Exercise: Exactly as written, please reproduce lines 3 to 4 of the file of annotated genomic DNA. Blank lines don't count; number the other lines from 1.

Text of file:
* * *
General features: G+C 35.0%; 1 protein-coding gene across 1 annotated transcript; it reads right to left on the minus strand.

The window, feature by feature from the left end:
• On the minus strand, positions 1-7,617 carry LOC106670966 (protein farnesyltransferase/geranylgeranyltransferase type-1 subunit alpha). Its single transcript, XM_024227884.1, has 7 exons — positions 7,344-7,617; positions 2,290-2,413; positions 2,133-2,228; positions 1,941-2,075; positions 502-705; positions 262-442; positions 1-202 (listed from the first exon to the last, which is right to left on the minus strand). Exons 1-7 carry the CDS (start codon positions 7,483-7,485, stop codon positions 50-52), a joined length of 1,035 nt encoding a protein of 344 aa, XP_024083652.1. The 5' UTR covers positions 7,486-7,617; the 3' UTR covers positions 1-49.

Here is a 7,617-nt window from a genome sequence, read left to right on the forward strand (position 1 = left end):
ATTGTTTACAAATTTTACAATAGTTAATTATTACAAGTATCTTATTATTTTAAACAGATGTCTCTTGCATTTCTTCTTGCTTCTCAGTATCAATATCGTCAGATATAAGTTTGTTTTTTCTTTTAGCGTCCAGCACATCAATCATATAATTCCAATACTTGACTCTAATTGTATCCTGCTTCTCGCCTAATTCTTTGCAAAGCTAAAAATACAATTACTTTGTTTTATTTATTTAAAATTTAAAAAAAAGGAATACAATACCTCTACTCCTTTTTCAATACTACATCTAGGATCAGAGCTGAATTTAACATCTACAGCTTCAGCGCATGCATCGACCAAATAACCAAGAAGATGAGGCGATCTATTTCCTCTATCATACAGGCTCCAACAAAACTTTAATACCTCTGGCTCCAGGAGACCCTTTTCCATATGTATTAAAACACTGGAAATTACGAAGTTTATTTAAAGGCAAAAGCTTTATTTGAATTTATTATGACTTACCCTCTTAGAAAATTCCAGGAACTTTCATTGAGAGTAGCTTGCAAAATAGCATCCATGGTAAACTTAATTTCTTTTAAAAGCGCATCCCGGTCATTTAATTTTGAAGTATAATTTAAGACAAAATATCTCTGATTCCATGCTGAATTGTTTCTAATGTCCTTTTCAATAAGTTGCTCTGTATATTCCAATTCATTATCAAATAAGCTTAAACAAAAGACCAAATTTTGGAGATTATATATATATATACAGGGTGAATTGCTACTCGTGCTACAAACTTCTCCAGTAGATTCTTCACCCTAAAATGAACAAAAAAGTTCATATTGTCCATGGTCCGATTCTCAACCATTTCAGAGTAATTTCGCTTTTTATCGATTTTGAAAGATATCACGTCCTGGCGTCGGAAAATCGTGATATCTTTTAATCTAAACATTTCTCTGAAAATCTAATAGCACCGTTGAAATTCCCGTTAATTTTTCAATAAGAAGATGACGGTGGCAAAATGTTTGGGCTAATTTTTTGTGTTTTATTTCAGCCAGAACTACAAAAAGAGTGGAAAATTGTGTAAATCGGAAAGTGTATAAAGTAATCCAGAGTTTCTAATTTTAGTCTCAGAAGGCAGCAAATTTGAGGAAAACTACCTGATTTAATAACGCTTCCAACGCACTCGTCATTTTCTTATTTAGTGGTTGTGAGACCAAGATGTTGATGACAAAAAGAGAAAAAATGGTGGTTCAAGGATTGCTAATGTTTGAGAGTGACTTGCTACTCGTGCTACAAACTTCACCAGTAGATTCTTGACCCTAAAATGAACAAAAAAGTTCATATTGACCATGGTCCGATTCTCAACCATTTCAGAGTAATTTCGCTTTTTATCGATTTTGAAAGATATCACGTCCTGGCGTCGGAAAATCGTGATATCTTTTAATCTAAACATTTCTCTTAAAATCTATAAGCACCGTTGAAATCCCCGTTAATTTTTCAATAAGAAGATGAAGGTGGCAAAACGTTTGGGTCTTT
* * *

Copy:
• On the minus strand, positions 1-7,617 carry LOC106670966 (protein farnesyltransferase/geranylgeranyltransferase type-1 subunit alpha). Its single transcript, XM_024227884.1, has 7 exons — positions 7,344-7,617; positions 2,290-2,413; positions 2,133-2,228; positions 1,941-2,075; positions 502-705; positions 262-442; positions 1-202 (listed from the first exon to the last, which is right to left on the minus strand). Exons 1-7 carry the CDS (start codon positions 7,483-7,485, stop codon positions 50-52), a joined length of 1,035 nt encoding a protein of 344 aa, XP_024083652.1. The 5' UTR covers positions 7,486-7,617; the 3' UTR covers positions 1-49.

Here is a 7,617-nt window from a genome sequence, read left to right on the forward strand (position 1 = left end):